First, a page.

27 December 2017 - 10:00pm

by Charmie Godornes, Lorenzo Giacani, Alyssa E. Barry, Oriol Mitja, Sheila A. Lukehart

Background

Yaws is a neglected tropical disease, caused by Treponema pallidum subsp. pertenue. The disease causes chronic lesions, primarily in young children living in remote villages in tropical climates. As part of a global yaws eradication campaign initiated by the World Health Organization, we sought to develop and evaluate a molecular typing method to distinguish different strains of T. pallidum subsp. pertenue for disease control and epidemiological purposes.

Methods and principal findings

Published genome sequences of strains of T. pallidum subsp. pertenue and pallidum were compared to identify polymorphic genetic loci among the strains. DNA from a number of existing historical Treponema isolates, as well as a subset of samples from yaws patients collected in Lihir Island, Papua New Guinea, were analyzed using these targets. From these data, three genes (tp0548, tp0136 and tp0326) were ultimately selected to give a high discriminating capability among the T. pallidum subsp. pertenue samples tested. Intragenic regions of these three target genes were then selected to enhance the discriminating capability of the typing scheme using short readily amplifiable loci. This 3-gene multilocus sequence typing (MLST) method was applied to existing historical human yaws strains, the Fribourg-Blanc simian isolate, and DNA from 194 lesion swabs from yaws patients on Lihir Island, Papua New Guinea. Among all samples tested, fourteen molecular types were identified, seven of which were found in patient samples and seven among historical isolates or DNA. Three types (JG8, TD6, and SE7) were predominant on Lihir Island.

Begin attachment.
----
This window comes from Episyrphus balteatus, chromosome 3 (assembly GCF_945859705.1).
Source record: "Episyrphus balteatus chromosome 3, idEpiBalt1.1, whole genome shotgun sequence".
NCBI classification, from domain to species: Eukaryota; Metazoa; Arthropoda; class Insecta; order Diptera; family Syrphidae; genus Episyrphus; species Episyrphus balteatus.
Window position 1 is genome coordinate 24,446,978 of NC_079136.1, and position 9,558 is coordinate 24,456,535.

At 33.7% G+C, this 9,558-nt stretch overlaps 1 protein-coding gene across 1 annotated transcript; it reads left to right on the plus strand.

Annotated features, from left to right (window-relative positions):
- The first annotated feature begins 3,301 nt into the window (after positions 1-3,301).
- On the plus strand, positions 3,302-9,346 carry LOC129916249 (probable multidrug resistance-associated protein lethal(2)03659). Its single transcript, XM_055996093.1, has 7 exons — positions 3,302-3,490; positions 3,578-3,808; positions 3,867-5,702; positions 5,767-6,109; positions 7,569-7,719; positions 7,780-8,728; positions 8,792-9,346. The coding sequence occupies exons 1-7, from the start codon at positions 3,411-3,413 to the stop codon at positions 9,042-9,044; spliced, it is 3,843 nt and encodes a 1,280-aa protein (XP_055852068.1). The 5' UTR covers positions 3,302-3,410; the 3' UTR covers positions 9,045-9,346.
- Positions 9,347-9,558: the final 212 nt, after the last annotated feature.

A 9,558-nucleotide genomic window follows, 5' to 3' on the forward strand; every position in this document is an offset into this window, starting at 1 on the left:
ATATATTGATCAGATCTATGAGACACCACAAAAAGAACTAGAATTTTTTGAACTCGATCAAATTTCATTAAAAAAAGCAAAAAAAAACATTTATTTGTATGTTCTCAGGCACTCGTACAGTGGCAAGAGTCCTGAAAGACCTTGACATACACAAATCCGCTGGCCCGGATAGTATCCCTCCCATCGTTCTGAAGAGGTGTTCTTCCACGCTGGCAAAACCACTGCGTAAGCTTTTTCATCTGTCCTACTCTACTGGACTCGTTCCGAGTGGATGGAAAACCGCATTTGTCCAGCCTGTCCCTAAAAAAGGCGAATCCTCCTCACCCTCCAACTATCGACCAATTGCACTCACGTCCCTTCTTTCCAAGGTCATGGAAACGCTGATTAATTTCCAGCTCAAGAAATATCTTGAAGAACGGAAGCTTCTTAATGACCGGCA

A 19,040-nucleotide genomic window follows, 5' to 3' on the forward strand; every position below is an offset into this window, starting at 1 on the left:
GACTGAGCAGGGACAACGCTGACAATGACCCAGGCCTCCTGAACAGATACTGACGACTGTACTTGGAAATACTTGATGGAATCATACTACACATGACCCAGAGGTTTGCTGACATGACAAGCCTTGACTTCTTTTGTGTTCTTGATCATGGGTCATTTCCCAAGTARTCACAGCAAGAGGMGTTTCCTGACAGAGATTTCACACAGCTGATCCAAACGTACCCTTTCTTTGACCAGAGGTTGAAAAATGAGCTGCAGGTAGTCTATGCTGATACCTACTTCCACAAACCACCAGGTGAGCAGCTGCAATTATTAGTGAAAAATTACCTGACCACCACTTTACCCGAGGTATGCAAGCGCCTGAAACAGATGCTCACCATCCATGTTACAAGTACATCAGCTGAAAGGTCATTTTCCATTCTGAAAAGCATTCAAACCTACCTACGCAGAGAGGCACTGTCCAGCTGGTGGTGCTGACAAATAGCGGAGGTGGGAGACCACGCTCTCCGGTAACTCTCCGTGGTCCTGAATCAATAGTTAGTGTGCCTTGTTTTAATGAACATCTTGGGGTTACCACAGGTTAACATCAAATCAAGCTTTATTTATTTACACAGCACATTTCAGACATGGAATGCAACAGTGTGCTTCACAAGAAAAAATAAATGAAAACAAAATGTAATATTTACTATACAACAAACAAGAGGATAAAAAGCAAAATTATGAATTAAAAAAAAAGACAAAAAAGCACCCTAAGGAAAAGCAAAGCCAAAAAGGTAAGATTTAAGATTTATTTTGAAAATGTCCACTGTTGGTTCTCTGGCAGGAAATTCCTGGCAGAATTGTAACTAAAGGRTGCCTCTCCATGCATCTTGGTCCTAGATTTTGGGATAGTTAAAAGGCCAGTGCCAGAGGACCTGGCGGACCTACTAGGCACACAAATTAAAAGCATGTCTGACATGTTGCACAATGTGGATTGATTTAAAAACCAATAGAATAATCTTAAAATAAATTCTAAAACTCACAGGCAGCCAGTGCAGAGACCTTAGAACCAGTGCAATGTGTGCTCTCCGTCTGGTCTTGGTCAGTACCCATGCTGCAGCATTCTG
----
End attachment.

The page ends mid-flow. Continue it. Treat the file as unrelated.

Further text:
Conclusions

This MLST approach allows molecular typing and differentiation of yaws strains. This method could be a useful tool to complement epidemiological studies in regions where T. pallidum subsp. pertenue is prevalent with the overall goals of improving our understanding of yaws transmission dynamics and helping the yaws eradication campaign to succeed.

Isolation and sequencing of Dashli virus, a novel Sicilian-like virus in sandflies from Iran; genetic and phylogenetic evidence for the creation of one novel species within the <i>Phlebovirus</i> genus in the <i>Bunyaviridae</i> family

27 December 2017 - 10:00pm

by Cigdem Alkan, Vahideh Moin Vaziri, Nazli Ayhan, Mehdi Badakhshan, Laurence Bichaud, Nourina Rahbarian, Ezat-Aldin Javadian, Bulent Alten, Xavier de Lamballerie, Remi N. Charrel